NORWOOD, Ohio -- Tentative plans to close the swimming pool at Norwood High School have been halted, but some students and parents are still concerned.
Board members for Norwood City Schools have been discussing the topic off and on for a year, but for now there are no plans to fill in the pool, said Superintendent Rob Amodio.
The continued apprehension about the pool’s future is largely due to the timing and manner in which swim coach Jennifer Wallace and her students learned about the plans. Wallace, who also acts as recreation director for the city of Norwood, hadn’t heard anything about the talks until early January, when students informed her of rumors they’d heard.
The rumors were that the pool would be filled in, said Alex Endsley, a sophomore on Norwood High School’s boys swim team.
Shortly after hearing this, Wallace met with Amodio. She left the meeting under the impression that the plan to fill in the pool was “a done deal.”
“To say the least, I was a little dumbfounded,” she said.
In addition to Norwood’s middle and high school swim teams, the pool is used by the city’s recreation department for swim lessons and lifeguard training and is rented by one other school district for swim practices and meets.
After Wallace’s meeting with Amodio, students and parents sprung to action, creating signs and petitions and meeting with school board members to discuss the issue. From speaking with board members, they learned that a vote was expected to take place on the matter during the Jan. 19 board meeting.
“Several board members said they weren’t going to vote in favor of it,” Wallace said.
Before the meeting came to pass, though, Amodio met with swim team members and told them the agenda item regarding the pool had been removed from the board meeting agenda.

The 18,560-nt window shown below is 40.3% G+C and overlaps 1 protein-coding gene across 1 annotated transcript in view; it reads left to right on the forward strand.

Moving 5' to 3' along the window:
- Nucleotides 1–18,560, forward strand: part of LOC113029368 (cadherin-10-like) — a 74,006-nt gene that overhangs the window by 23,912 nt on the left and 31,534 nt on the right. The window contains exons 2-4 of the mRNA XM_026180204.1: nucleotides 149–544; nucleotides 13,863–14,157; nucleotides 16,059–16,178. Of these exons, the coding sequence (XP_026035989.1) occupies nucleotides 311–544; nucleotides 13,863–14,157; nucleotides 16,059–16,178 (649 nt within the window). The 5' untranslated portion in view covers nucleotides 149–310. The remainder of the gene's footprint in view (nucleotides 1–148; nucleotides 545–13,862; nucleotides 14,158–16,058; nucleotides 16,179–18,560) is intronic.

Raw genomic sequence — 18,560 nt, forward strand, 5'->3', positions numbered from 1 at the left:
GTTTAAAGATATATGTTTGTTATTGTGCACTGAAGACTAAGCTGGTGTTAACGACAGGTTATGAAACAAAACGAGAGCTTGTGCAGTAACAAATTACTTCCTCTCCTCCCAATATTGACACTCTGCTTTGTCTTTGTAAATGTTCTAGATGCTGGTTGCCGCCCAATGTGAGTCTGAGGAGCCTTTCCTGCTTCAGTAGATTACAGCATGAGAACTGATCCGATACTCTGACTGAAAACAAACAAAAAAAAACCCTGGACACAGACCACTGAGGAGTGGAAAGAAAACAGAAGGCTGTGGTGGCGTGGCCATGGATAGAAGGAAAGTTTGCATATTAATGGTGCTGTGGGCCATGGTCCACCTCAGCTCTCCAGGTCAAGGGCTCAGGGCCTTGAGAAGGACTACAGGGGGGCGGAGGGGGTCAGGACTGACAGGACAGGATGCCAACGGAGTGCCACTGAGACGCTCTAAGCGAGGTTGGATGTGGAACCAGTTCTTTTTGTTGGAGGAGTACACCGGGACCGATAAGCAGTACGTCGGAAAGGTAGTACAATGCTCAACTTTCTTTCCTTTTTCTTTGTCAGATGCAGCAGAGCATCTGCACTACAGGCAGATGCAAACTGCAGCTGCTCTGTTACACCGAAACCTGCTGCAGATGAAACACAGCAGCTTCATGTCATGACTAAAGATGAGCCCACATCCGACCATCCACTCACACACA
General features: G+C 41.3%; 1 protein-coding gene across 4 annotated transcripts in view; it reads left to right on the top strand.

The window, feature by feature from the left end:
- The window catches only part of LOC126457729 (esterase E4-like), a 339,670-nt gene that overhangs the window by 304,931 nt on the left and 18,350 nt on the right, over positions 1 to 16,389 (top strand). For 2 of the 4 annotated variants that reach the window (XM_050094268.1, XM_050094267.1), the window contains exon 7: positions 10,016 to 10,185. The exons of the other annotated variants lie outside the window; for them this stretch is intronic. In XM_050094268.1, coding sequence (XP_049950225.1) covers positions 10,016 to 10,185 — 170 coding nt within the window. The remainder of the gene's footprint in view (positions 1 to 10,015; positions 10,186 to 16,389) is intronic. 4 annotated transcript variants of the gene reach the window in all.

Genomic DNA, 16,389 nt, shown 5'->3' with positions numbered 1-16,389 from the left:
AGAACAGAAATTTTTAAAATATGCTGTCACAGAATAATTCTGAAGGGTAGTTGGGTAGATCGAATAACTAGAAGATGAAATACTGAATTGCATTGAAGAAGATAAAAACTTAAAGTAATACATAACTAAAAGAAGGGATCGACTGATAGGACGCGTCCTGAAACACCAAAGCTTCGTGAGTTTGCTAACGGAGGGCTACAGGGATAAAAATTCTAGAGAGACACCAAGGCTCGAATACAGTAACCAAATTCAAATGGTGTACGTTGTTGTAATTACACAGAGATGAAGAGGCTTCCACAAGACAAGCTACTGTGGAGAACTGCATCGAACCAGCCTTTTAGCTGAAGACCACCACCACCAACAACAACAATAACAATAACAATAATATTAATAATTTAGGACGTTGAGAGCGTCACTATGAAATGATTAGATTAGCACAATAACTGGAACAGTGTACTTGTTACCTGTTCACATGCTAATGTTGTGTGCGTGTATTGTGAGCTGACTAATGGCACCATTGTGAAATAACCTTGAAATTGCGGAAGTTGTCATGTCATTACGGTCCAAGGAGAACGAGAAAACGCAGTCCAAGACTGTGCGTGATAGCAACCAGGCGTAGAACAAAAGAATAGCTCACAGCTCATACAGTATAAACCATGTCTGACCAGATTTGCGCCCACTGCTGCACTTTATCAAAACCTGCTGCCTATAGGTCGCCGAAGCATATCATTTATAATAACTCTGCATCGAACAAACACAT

He also sent out a letter Jan. 13, stating, “For the foreseeable future the pool will continue with the current usage of the facility as the home of the Norwood High School Swim Team.”
While the news brings some reassurance that the pool isn’t going away for now, some swimmers and parents are still concerned enough that they attended the board’s Jan. 19 meeting.
“I feel like just because they don’t do it for this year doesn’t mean they won’t do it for next year,” Endlsey said.
“We want to guarantee the pool for years,” he said.
District officials have concerns, too. While it’s seen as an asset to the district and the community, the pool doesn’t bring in much revenue and costs money to maintain, Amodio said.
“We’re going to continue to study how to make more financially efficient usage of the facility,” he said.
The discussions and any plans related to the pool are not a reflection on the swimmers, who are “doing a tremendous job,” he said. Nor does he anticipate doing away with the district’s swimming program.
While cost studies will continue, board members are making efforts to ensure students’ and parents’ voices are heard in future discussions about the pool.
“We are working with a small group of parents to create a plan of action,” wrote Norwood school board President Sarah Horsley in an email.